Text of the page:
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    It's been a while, so I thought I'd post a quick update.

    This project has been set back. After applying several coats of silicone my waterfall was still leaking in many places. I had used more porous Styrofoam than I should have. I had also made the lakes very deep and thus harder to reach into; this was especially problematic in the narrow passageways of the streams. The very small, 1/2 inch jutout in the mid lake was a big problem too. This prevented me from being able to properly cover and seal. In the end, I think I'm going to need to scrap this waterfall.

    I'm looking at this as a learning opportunity more than a failure, and am getting ready to try again. This time I'm going to make shallower lakes, a flatter stream, and less intricacies. I also may avoid the expanding foam; This is for financial reasons as much as anything, though the foam did close off areas that I had wanted to be open. I'm going to try thick grout in place of the foam this time.

    I've decided on a few improvements too. The stream will be shortened, as I could hardly fir the waterfall into the terrarium last time (between the measurement errors, expanding foam, and additions, it was about an inch longer than expected and the terrarium was smaller than expected). I'll also run the output tube up the back of the waterfall into a cave that will spill into the upper lake; this provides better sealing and a better appearance than just fountaining the water up the bottom of the lake. I'm going to get rid of the steps, too, I think, as they just didn't look good last time; though I may just move them to a lower tier.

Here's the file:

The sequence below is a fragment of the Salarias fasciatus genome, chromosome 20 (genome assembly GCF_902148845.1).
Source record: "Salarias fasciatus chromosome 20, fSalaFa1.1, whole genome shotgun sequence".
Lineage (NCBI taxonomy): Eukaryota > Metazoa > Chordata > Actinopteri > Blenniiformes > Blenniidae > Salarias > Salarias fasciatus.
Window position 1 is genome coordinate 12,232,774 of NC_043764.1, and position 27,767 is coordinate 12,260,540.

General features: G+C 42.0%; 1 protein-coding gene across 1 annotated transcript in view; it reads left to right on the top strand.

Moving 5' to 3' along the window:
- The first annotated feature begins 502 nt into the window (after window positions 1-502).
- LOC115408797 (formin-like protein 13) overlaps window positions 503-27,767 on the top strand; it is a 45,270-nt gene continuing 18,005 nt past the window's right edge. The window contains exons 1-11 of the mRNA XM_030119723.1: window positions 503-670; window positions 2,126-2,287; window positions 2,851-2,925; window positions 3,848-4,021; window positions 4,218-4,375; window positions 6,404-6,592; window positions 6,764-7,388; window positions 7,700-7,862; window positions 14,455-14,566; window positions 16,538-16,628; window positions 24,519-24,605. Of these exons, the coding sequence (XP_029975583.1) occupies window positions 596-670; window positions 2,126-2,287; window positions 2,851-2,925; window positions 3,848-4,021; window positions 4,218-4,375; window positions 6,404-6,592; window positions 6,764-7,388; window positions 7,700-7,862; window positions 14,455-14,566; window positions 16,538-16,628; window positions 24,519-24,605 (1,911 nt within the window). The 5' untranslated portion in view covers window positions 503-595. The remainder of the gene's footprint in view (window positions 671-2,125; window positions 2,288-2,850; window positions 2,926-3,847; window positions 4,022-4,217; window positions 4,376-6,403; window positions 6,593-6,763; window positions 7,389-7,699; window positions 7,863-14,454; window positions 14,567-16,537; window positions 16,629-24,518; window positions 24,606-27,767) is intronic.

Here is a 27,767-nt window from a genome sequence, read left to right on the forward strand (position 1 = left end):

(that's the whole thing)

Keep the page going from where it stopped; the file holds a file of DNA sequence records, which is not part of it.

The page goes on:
Updates as events warrant.

  8. #16

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    So what's the record for thread necromancy?

    It's been years since I received this terrarium as a gift. I've been through several iterations of design, built three failed waterfalls (from foam to 3D printing), tried two lighting setups, and still it's never really been used for much other than keeping the occasional herb or flower away from the cats. Unfortunately, it's been a rough decade, between work, kids, second job, basement reno, third job, etc. I've almost forgotten what it was like, all those years ago, when I could have and enjoy hobbies like growing CPs....

    But with the kids getting ready to head off to college, my finances stabilized enough to give up nights/weekends work, and some other family responsibilities gone, I'm finally seeing the light at the end of the tunnel.

    The New Design